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Commonwealth v. Jones, 10 Bush. (Ky.) 725; Ex parte Lange, 18 Wall. (U. S.) 
163, 168, 169. But cf. Slate v. Jones, 82 N. C. 685. 

Eminent Domain — Compensation — Waterway Constructed by City 
through Railway's Right of Way Necessitating Structural Changes. — 
A city constructed a canal, with walks on either side, through the right of way 
of a railroad, in order to join certain lakes used for recreation purposes by its 
inhabitants. This made it necessary for the railroad to build a bridge. Held, 
that the railroad is entitled to compensation for the value of the land taken 
but not for the cost of building and maintaining the bridge. Chicago, M. &" 
St. P. Ry. Co. v. City of Minneapolis, 34 Sup. Ct. 400. 

For a discussion of the distinction between taking property under the em- 
inent domain power and under the police power, see Notes, p. 664. 

Equity — Jurisdiction — Right to Enjoin a Threatened Criminal 
Prosecution against a Third Party. — A statute forbade the shipment by 
any one, or the receipt for shipment by carriers, of unpasteurized cream to be 
carried more than sixty-five miles. The business of the complainant, a dairy 
company, which depended on the receipt of cream from farmers more than 
sixty-five miles distant, was thereby being ruined because the farmers and rail- 
road company were afraid to ship. Plaintiff, on the ground that the statute was 
unconstitutional, sought to enjoin the railroad from refusing to accept goods 
consigned to him, and also to restrain the Attorney-General from prosecuting 
for breach of the statute. Held, that equity will not enjoin a criminal proceed- 
ing directed against a party other than the petitioner, nor will the railroad 
company be enjoined from refusing to accept goods offered. Milton Dairy Co. 
v. Great Northern Ry. Co., 144 N. W. 764 (Minn.). 

Whether the court should have refused to grant an injunction against the 
railroad is not entirely free from doubt. It is usually held that a railroad can- 
not justify a refusal to serve by pleading an unconstitutional statute. Southern 
Express Co. v. Rose, 124 Ga. 581, 53 S. E. 185. It may be contended therefore 
that the railroad, in signifying its unwillingness to receive shipments, was threat-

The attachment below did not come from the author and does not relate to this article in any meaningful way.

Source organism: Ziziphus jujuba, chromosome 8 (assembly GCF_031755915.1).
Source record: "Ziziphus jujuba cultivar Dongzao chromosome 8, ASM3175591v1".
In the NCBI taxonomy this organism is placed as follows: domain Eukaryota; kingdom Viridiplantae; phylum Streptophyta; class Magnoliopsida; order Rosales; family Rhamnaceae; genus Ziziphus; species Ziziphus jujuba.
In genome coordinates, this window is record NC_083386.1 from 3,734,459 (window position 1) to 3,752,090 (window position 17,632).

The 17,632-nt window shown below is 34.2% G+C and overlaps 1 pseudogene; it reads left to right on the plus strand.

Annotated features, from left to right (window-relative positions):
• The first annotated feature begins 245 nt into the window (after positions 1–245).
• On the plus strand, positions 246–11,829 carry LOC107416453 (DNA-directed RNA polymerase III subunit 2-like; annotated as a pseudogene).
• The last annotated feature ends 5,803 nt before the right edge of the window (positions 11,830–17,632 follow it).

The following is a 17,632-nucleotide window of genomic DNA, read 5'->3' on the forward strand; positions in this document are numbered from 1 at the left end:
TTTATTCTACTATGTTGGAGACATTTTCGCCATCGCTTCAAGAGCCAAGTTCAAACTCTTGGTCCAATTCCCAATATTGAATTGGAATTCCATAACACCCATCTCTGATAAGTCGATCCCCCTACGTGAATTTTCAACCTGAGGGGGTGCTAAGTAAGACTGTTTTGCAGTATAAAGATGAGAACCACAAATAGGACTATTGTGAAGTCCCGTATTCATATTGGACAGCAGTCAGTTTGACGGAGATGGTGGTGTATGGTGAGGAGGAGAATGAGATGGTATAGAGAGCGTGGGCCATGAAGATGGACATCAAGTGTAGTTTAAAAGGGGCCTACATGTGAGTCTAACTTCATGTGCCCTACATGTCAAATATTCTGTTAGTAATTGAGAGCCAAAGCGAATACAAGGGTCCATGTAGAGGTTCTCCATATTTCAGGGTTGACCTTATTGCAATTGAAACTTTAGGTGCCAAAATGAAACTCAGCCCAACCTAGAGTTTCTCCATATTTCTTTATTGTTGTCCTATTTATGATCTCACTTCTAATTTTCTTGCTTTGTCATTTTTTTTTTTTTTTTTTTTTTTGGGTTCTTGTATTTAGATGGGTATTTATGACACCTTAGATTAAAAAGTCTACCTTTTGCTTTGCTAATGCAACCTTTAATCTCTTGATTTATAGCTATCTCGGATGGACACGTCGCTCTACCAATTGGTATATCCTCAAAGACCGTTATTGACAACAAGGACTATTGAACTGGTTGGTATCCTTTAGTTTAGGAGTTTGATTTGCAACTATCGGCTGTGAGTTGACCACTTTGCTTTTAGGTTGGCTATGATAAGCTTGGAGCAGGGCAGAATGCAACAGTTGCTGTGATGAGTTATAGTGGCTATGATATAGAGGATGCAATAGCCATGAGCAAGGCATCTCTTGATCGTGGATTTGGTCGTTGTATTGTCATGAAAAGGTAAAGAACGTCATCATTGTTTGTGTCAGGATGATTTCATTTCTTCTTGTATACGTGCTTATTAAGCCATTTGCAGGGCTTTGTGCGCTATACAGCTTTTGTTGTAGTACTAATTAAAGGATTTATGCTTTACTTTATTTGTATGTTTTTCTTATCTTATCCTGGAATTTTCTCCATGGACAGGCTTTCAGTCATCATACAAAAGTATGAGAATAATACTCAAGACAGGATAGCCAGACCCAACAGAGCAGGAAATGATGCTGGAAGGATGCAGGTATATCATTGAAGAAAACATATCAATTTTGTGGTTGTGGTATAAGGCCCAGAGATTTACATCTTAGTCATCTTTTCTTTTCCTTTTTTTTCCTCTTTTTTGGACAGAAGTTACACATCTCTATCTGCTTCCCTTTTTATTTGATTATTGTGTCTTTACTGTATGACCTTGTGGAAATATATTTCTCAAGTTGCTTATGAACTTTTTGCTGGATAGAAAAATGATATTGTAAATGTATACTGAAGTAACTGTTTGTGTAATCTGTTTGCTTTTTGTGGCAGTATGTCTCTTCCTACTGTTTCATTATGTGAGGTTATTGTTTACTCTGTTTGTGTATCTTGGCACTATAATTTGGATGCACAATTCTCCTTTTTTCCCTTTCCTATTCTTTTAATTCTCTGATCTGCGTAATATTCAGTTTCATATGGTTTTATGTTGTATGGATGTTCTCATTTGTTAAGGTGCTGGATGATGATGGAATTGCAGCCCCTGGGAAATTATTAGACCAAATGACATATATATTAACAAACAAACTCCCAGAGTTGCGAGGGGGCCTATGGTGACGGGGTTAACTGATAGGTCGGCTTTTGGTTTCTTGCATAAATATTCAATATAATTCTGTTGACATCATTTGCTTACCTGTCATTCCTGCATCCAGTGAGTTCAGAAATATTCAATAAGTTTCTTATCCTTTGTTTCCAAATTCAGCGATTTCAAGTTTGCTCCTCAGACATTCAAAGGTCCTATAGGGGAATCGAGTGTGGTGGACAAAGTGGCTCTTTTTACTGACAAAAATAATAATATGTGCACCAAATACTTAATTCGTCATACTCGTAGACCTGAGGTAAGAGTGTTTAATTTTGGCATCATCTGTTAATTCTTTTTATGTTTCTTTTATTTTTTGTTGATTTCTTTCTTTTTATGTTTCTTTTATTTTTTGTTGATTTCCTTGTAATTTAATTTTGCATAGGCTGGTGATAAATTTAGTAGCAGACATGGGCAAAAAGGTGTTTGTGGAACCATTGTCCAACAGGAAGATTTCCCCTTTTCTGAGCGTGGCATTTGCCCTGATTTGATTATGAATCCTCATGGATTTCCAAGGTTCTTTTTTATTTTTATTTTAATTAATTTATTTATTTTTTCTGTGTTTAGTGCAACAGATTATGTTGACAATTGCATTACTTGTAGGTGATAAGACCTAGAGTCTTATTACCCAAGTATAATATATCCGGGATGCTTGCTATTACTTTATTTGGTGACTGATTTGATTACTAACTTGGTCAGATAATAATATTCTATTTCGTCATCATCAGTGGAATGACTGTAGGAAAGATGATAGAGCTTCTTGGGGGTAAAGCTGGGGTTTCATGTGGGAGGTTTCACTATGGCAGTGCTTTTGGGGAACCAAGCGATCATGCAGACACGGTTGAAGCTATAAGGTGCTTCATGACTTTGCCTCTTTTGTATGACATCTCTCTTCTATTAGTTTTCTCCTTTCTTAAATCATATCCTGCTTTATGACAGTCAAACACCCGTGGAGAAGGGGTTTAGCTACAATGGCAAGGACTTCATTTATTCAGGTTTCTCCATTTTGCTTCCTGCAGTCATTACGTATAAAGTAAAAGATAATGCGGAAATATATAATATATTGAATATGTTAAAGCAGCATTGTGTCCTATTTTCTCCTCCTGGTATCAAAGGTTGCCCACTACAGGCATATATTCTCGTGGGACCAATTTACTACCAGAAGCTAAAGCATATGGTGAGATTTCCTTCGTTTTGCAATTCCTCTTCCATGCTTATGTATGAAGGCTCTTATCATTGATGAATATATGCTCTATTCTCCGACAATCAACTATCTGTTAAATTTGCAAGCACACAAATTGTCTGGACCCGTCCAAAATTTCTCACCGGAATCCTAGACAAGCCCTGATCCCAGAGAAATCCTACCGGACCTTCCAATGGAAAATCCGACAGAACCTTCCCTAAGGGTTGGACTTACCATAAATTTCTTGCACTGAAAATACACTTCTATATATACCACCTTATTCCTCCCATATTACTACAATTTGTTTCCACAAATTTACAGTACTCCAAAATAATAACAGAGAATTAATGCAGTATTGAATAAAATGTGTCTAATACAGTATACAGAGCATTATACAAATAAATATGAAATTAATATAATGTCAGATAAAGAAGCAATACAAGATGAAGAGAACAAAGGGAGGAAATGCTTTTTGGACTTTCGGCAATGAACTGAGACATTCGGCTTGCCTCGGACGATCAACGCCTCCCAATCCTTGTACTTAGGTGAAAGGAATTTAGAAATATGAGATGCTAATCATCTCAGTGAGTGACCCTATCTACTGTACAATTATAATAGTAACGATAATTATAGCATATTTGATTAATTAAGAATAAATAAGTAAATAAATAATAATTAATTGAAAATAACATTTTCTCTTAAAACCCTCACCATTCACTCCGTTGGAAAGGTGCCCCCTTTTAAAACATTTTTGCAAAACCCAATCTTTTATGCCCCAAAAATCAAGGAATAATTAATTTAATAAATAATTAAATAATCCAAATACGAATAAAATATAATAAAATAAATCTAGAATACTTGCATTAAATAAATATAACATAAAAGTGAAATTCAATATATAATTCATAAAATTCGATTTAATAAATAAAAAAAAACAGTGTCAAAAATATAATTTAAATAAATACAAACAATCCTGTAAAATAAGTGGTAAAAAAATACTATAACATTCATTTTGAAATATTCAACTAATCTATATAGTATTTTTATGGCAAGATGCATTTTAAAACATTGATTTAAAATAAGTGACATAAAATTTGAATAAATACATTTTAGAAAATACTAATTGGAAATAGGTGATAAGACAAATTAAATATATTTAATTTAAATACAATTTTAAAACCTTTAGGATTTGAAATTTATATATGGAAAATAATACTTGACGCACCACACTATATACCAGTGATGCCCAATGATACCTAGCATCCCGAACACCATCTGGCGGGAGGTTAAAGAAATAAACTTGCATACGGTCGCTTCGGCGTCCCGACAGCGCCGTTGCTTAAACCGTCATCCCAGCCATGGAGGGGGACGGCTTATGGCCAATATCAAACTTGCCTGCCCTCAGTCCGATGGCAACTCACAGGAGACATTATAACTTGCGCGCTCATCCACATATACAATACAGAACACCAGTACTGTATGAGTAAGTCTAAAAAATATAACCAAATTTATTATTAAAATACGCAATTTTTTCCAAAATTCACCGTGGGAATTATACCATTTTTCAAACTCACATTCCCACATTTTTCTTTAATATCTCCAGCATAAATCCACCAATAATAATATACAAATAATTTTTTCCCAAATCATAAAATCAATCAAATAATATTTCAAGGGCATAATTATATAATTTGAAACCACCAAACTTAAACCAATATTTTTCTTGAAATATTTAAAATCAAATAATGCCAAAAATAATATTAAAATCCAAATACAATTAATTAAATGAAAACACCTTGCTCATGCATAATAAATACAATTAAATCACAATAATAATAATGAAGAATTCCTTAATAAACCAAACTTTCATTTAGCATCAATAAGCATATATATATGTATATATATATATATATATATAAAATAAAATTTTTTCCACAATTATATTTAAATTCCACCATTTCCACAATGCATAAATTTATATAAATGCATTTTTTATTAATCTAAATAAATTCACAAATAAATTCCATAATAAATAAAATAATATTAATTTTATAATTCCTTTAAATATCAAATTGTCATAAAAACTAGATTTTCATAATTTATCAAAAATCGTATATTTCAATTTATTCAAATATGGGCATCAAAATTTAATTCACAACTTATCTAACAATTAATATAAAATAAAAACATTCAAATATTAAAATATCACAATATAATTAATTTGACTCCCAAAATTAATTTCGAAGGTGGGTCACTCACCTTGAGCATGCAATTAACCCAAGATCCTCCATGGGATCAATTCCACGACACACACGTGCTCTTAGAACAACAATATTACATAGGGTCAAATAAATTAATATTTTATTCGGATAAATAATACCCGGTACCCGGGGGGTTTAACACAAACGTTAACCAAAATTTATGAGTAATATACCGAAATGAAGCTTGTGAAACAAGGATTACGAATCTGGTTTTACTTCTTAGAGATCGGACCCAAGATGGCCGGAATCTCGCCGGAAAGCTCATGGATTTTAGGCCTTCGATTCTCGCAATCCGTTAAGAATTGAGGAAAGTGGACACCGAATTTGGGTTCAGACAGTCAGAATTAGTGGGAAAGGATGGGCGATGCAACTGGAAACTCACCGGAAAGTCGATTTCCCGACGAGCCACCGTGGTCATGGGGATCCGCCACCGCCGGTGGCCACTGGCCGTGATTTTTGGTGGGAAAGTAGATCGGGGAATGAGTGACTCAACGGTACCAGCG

ening torts involving irreparable injury to the plaintiff, and should be enjoined. 
However that may be, the court squarely held that, whether or no the statute 
was constitutional, it would not restrain the Attorney-General from prosecut- 
ing the shippers and the railroad unless the injunction was demanded by the 
persons threatened with prosecution. For a discussion of whether irreparable 
damage to one's business relations gives a right to enjoin the prosecution of 
someone else under an unconstitutional statute, see Notes, p. 668. 

Evidence — General Principles and Rules of Exclusion — Repairs 
after Injury as Proof of Causation and Possibility of Prevention. — 
The defendant operated an irrigation canal across the plaintiff's land. To 
show that his orchard was injured by an enlargement of the canal, and that 
the seepage could have been prevented by cementing the sides, the plaintiff 
offered evidence of subsequent repairs which had stopped the damage. Held, 
that the evidence is admissible. Jensen v. Davis and Weber, etc. Co., 137 Pac. 
635 (Utah). 

It is quite well settled that evidence of subsequent repairs cannot be used 
to show negligence. It is irrelevant, inasmuch as taking precautions for the 
future is not an admission of culpability in the past; and its admission is against 
public policy in that it would deter owners from remedying defects. Aldrich 
v. Concord & M. R. R., 67 N. H. 250, 29 Atl. 408. In the principal case 
the evidence is relevant on both the issues for which it was offered. Proof 
that the damage began and ended with the uncemented condition of the canal 
is convincing both as to causation and as to whether there was a practicable